Former Manager At Rosh Pinah Mine Sent To Jail For 35 Years

23 May 2013 06:38

WINDHOEK, 23 MAY (NAMPA) - Keetmanshoop resident Pieter Farmer has been sent to jail for an effective 35 years after being found guilty last month of killing his young ex-girlfriend at that southern town in November 2005.
The 36-year-old former manager at the Rosh Pinah zinc mine was found guilty on 10 April this year on three counts - murder with a direct intent to kill, possession of a firearm without a licence and illegal possession of ammunition.
Farmer's convictions emanated from the killing of 18-year-old Dolleveria McKay in the early hours of 12 November 2005 in Keetmanshoop's Kronlein residential area, when he shot the young woman, who is also the mother of his child, in the heart with a 7.65 millimetre calibre pistol.
On the first count of murder with a direct intent to kill, Farmer was sentenced to 35 years imprisonment.
The last two counts of possession of a firearm without a licence and illegal possession of ammunition were taken together for the purpose of sentencing, and on these two counts, Farmer was sentenced to one-year imprisonment.
High Court Judge Nate Ndauendapo then ordered that the sentence imposed on the last two counts must run concurrently with the 35 years? punishment for the murder count.
?The crime you committed was premeditated because you went to the club with an intention to shoot and kill the deceased person. And I fully agree with the mother and other family members of the deceased that you did a great injustice to the deceased person, who was only 18-years-old at the time of her death.
Society asks for the courts to impose severe punishment against men who commit these types of heinous criminal offences. Crimes committed against women and girls cannot be tolerated by this court. In my view, a long direct prison term would be an appropriate punishment in this case,? said Ndauendapo as he handed down the sentence.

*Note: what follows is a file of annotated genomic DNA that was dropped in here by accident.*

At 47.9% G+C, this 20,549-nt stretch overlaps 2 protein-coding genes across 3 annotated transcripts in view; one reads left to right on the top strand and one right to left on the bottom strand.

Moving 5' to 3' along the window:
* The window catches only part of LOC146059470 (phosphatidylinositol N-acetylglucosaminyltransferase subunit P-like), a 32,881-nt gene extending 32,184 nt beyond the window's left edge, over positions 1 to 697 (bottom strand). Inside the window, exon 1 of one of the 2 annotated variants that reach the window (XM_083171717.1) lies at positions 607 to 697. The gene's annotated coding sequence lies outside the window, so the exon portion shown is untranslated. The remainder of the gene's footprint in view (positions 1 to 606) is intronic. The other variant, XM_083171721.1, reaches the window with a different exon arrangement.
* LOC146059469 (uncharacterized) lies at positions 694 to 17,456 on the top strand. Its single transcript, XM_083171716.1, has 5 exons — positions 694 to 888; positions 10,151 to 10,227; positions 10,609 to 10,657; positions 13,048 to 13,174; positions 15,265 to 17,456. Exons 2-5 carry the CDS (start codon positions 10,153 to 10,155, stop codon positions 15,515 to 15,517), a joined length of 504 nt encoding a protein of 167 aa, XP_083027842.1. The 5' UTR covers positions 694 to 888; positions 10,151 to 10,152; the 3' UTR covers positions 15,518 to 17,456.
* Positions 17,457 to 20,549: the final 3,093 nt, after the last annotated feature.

Farmer had pleaded not guilty to counts of murder, possession of a firearm without a licence and possession of ammunition at the start of his trial in July 2011.
In a written explanation on his ?not-guilty plea?, he claimed that a shot went off accidentally and inexplicably when he handed the pistol to McKay for safekeeping.
He further claimed that he did not know that the gun was loaded when he handed it to her.
During the trial, two State witnesses told the court that they were with the deceased person at a popular drinking hole at that town on the day of her death.
They testified that when they decided to go home, Farmer came running after them, and demanded to speak to his ex-girlfriend alone.
They then moved about 10 metres away from the couple.
According to the witnesses, the duo spoke normally for a couple of minutes, and then started to quarrel.
After a few more minutes of quarrelling, a shot rang out, and they saw McKay falling to the ground.
The witnesses further testified that when they tried to approach McKay and Farmer, he told them in a threatening manner to stay away.
State Advocate Ingrid Husselman appeared for the prosecution, while State-sponsored defence lawyer Hennie Kruger represented Farmer on the instructions of the Justice Ministry's Directorate of Legal Aid.
Shortly after the sentencing on Thursday, Kruger said he will lodge an appeal against the punishment handed down by the court in the next few weeks.